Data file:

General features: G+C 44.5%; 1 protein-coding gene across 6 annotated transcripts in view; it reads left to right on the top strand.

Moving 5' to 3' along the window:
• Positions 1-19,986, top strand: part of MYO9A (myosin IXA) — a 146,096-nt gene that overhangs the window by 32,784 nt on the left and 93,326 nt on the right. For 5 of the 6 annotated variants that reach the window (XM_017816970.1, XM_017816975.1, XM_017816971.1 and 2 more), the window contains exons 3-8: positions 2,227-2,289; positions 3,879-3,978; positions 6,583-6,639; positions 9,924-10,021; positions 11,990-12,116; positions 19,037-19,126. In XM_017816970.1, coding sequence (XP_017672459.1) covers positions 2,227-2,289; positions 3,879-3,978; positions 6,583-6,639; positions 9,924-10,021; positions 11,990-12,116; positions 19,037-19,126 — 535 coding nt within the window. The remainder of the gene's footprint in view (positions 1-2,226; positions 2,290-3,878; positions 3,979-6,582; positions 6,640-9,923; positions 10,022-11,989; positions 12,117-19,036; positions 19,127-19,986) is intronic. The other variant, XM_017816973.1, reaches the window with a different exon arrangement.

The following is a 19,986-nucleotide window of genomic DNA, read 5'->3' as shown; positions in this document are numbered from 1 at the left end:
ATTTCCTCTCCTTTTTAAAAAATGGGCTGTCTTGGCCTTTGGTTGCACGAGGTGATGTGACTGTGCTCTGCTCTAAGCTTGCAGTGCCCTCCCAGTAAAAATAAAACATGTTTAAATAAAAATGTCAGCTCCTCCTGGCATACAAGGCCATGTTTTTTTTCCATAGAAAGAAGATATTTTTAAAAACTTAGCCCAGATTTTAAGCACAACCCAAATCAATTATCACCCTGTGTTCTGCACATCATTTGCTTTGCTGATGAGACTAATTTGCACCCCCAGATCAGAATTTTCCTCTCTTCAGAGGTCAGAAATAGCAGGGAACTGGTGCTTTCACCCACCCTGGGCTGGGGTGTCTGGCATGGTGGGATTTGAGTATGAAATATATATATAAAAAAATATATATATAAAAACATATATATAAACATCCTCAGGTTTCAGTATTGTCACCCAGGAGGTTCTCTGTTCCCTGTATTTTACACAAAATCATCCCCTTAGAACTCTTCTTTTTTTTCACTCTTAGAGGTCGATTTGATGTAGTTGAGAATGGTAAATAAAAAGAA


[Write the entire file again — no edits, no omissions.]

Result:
General features: G+C 44.5%; 1 protein-coding gene across 6 annotated transcripts in view; it reads left to right on the top strand.

Moving 5' to 3' along the window:
• Positions 1-19,986, top strand: part of MYO9A (myosin IXA) — a 146,096-nt gene that overhangs the window by 32,784 nt on the left and 93,326 nt on the right. For 5 of the 6 annotated variants that reach the window (XM_017816970.1, XM_017816975.1, XM_017816971.1 and 2 more), the window contains exons 3-8: positions 2,227-2,289; positions 3,879-3,978; positions 6,583-6,639; positions 9,924-10,021; positions 11,990-12,116; positions 19,037-19,126. In XM_017816970.1, coding sequence (XP_017672459.1) covers positions 2,227-2,289; positions 3,879-3,978; positions 6,583-6,639; positions 9,924-10,021; positions 11,990-12,116; positions 19,037-19,126 — 535 coding nt within the window. The remainder of the gene's footprint in view (positions 1-2,226; positions 2,290-3,878; positions 3,979-6,582; positions 6,640-9,923; positions 10,022-11,989; positions 12,117-19,036; positions 19,127-19,986) is intronic. The other variant, XM_017816973.1, reaches the window with a different exon arrangement.

The following is a 19,986-nucleotide window of genomic DNA, read 5'->3' as shown; positions in this document are numbered from 1 at the left end:
ATTTCCTCTCCTTTTTAAAAAATGGGCTGTCTTGGCCTTTGGTTGCACGAGGTGATGTGACTGTGCTCTGCTCTAAGCTTGCAGTGCCCTCCCAGTAAAAATAAAACATGTTTAAATAAAAATGTCAGCTCCTCCTGGCATACAAGGCCATGTTTTTTTTCCATAGAAAGAAGATATTTTTAAAAACTTAGCCCAGATTTTAAGCACAACCCAAATCAATTATCACCCTGTGTTCTGCACATCATTTGCTTTGCTGATGAGACTAATTTGCACCCCCAGATCAGAATTTTCCTCTCTTCAGAGGTCAGAAATAGCAGGGAACTGGTGCTTTCACCCACCCTGGGCTGGGGTGTCTGGCATGGTGGGATTTGAGTATGAAATATATATATAAAAAAATATATATATAAAAACATATATATAAACATCCTCAGGTTTCAGTATTGTCACCCAGGAGGTTCTCTGTTCCCTGTATTTTACACAAAATCATCCCCTTAGAACTCTTCTTTTTTTTCACTCTTAGAGGTCGATTTGATGTAGTTGAGAATGGTAAATAAAAAGAA